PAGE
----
- by Caroline
- Last Updated: 2019-09-03
So, the departure date of your booked Tibet tours is closer and closer. You are excited and busy for preparing everything. Except for packing the clothing and other stuff like sunscreen, the most important thing that bothers you may be about money. What kind of currency is used in Tibet? Can I use debit cards to take money from Automatic Teller Machine? Can I use credit cards to pay my bill? Where can I exchange money?... All the above questions need to be figured out before traveling to Tibet. Don’t worry, let’s solve them one by one.
The Circulated Currency in Tibet
What currency do Tibetan people use? The answer is no doubt to be Chinese Currency, i.e. CNY, or Renminbi in Chinese, i.e. RMB because Tibet is an autonomous region of China. Here only refers to the paper money, the coin RMB is not acceptable in Tibet as there is no Tibetan language on it. Other kinds of currencies are not acceptable by Tibetans. As the world money, US dollars don’t work in Tibet, travelers have to exchange them to CNY.
Exchange Money in Tibet
If you start your Tibet tours from another city in China, like Beijing, Shanghai, Chengdu, etc. you can exchange money in any one branch of the four state-owned banks - Bank of China (BC), Industrial and Commercial Bank of China (ICBC), Agriculture Bank of China (ABC), and Construction Bank of China (CBC). But if you come to Tibet from Nepal directly, you can do this in Lhasa, Shigatse, Zhangmu, and Purang as well. For a small amount, you can exchange with our tour guide. For the big one, the guide will lead you to Bank of China, the only bank in Tibet provides exchange service of foreign currency and travelers’ checks. Of course, the receptions of some four or five-star hotels also offer money exchange only for the hotel guests. Just they need to charge a handling fee, so, the rate will be a little higher than the current cash buying rate that published by Bank of China. We suggest you change all your foreign currencies in Lhasa, the capital city of Tibet as it’s the most convenient place compared with the other three mentioned before. And please keep some change, like 10, 20 or 50 yuan, which you can use in some remote rural area, such as Shannan, Ngari, Nyingchi, Nagqu; and the smaller one, like 1, 2, or 5 cents (Mao in Chinese), which can be donated to monasteries or those beggars you meet on the street.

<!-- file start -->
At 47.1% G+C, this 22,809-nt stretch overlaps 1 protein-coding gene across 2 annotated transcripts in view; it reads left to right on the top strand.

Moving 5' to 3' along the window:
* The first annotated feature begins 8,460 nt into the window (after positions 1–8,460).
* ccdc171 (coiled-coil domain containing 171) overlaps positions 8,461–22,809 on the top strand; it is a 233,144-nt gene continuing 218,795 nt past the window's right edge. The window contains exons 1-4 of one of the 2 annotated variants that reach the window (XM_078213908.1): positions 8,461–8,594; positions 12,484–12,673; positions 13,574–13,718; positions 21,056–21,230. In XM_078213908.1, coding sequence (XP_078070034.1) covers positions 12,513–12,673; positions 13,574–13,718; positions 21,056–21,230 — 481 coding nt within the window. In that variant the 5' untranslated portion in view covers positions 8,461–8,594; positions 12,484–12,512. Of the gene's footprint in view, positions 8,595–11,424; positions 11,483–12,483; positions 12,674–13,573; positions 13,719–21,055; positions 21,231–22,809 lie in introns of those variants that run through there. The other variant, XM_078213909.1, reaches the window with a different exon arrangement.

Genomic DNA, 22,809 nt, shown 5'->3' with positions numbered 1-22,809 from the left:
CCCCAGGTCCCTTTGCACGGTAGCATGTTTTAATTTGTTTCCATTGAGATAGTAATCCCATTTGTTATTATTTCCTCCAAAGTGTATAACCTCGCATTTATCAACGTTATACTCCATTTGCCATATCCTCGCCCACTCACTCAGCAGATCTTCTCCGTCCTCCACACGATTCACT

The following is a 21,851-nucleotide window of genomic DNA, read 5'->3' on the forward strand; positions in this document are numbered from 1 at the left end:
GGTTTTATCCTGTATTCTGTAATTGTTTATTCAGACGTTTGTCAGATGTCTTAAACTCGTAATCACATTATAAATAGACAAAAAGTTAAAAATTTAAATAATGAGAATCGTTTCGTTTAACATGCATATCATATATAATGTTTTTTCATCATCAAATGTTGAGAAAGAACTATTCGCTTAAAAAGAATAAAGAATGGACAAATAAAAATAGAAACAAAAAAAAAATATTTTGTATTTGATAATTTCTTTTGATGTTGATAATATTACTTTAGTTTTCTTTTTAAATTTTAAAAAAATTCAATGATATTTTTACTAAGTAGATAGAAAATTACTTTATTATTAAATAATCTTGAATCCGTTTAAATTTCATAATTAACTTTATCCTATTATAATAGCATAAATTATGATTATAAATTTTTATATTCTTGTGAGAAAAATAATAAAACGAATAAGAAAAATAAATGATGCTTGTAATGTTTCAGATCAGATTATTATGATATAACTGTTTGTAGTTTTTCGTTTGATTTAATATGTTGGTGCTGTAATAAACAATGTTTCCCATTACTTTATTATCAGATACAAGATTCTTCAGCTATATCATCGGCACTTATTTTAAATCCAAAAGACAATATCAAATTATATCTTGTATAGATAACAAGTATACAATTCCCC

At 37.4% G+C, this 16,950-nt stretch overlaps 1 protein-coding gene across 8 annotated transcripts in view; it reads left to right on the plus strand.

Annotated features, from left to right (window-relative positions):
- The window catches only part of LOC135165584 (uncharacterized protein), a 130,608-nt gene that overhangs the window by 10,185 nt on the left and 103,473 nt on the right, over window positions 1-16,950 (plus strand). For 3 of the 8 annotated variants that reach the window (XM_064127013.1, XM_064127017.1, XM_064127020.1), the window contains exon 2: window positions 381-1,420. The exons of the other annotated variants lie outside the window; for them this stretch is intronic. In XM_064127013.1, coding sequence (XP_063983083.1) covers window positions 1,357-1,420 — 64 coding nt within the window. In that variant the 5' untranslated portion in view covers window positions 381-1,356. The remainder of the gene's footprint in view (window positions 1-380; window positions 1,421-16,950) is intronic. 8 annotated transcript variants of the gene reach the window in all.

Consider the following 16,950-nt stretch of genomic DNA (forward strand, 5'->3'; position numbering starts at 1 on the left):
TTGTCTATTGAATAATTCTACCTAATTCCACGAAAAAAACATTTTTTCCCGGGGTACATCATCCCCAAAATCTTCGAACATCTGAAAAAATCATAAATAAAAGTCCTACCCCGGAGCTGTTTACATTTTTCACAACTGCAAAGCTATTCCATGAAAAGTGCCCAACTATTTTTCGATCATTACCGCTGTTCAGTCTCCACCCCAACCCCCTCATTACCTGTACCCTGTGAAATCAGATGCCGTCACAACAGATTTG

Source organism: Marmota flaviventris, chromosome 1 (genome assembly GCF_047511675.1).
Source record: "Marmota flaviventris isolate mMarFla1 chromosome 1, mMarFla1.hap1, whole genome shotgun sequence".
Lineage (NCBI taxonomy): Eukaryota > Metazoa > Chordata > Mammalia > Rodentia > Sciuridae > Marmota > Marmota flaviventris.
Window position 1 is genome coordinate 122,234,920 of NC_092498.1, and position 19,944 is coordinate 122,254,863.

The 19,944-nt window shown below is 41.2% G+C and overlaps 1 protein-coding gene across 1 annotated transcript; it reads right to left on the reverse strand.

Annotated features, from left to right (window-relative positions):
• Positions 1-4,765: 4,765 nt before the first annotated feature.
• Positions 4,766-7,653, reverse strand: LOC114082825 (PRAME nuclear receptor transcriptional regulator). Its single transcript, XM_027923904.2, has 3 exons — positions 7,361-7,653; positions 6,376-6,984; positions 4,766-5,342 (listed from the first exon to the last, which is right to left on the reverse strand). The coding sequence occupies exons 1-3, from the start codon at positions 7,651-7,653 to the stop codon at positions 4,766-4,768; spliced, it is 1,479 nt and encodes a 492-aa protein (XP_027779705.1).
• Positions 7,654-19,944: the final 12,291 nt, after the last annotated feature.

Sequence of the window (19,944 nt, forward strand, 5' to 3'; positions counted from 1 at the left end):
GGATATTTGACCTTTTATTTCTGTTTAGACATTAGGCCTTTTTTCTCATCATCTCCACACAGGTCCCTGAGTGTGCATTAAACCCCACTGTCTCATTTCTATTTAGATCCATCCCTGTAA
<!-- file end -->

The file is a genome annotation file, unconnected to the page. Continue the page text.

If you have worked or studied in China before, you must have at least one debit card from any Chinese bank. So, it’s easy to take money from automatic teller machines in Lhasa, Shigatse, Tsedang, Baiyi, Lhatse, Zhangmu, Saga. But please be noted that the ATMs are not widely distributed in Tibet, especially in some small places, for example, there is only one ATM in Lhatse. So, you’d better prepare enough cash in advance.
With the development of tourism, credit cards are acceptable for more and more hotels, shops in Lhasa. After all, it’s the capital city of Tibet. But in other cities, it may not work well. Besides, it usually charges 3-4% extra fee when you use credit cards to pay the bill.
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